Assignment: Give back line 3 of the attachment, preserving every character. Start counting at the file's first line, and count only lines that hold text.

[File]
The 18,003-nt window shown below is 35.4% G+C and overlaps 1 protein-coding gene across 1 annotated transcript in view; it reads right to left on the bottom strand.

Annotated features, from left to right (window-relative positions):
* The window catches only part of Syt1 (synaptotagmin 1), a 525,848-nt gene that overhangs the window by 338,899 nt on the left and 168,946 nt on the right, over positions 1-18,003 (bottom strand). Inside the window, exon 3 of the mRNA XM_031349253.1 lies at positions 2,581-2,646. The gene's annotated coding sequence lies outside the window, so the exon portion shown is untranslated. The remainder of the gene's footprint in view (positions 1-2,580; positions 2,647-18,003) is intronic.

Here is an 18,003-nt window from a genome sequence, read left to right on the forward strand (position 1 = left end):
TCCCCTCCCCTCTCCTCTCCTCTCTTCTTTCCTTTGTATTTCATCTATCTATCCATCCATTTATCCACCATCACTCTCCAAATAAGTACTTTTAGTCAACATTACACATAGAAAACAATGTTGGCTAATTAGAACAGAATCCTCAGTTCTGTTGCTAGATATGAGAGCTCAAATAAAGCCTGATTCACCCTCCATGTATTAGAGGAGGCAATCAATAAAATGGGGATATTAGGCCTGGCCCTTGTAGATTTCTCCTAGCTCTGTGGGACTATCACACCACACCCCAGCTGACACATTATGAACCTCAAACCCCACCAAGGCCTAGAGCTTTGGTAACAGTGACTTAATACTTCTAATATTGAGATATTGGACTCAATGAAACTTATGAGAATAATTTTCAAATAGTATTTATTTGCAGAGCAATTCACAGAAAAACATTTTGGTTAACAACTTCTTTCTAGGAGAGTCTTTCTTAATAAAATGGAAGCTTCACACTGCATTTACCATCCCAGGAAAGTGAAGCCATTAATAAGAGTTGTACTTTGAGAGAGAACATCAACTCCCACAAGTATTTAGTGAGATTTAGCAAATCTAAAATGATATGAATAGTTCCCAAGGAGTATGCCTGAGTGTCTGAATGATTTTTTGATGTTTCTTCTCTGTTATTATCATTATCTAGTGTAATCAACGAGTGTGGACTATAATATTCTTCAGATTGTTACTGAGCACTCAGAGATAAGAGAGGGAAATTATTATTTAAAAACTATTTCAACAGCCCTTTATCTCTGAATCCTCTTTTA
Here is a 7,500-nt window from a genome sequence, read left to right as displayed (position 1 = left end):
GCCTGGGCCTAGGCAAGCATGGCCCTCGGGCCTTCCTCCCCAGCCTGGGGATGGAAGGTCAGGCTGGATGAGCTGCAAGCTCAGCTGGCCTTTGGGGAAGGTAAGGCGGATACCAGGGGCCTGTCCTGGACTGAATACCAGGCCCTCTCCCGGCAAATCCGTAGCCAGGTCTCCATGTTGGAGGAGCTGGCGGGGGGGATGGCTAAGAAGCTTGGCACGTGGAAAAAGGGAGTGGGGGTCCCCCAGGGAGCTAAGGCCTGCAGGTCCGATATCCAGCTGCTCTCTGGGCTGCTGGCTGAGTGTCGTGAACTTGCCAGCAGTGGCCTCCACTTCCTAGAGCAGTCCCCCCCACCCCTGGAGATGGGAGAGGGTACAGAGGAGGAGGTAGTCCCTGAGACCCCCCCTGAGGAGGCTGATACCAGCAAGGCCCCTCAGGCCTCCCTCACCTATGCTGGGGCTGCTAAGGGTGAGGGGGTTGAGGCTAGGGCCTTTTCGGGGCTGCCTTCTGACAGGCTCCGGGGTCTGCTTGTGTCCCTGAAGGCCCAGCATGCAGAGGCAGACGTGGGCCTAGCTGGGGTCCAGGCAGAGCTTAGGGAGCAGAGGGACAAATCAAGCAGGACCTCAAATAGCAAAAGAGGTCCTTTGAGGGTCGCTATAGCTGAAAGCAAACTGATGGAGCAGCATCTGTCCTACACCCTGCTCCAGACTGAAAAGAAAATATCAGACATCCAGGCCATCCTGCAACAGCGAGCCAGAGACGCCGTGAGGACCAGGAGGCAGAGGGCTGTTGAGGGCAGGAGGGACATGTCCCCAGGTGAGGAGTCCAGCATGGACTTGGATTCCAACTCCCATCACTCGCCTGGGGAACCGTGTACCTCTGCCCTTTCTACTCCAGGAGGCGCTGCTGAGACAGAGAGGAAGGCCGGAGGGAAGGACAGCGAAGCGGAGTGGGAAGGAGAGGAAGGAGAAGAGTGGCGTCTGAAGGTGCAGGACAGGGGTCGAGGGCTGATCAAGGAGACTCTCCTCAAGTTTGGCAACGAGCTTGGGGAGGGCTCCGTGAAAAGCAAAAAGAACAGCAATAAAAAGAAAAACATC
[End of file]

* The window catches only part of Syt1 (synaptotagmin 1), a 525,848-nt gene that overhangs the window by 338,899 nt on the left and 168,946 nt on the right, over positions 1-18,003 (bottom strand). Inside the window, exon 3 of the mRNA XM_031349253.1 lies at positions 2,581-2,646. The gene's annotated coding sequence lies outside the window, so the exon portion shown is untranslated. The remainder of the gene's footprint in view (positions 1-2,580; positions 2,647-18,003) is intronic.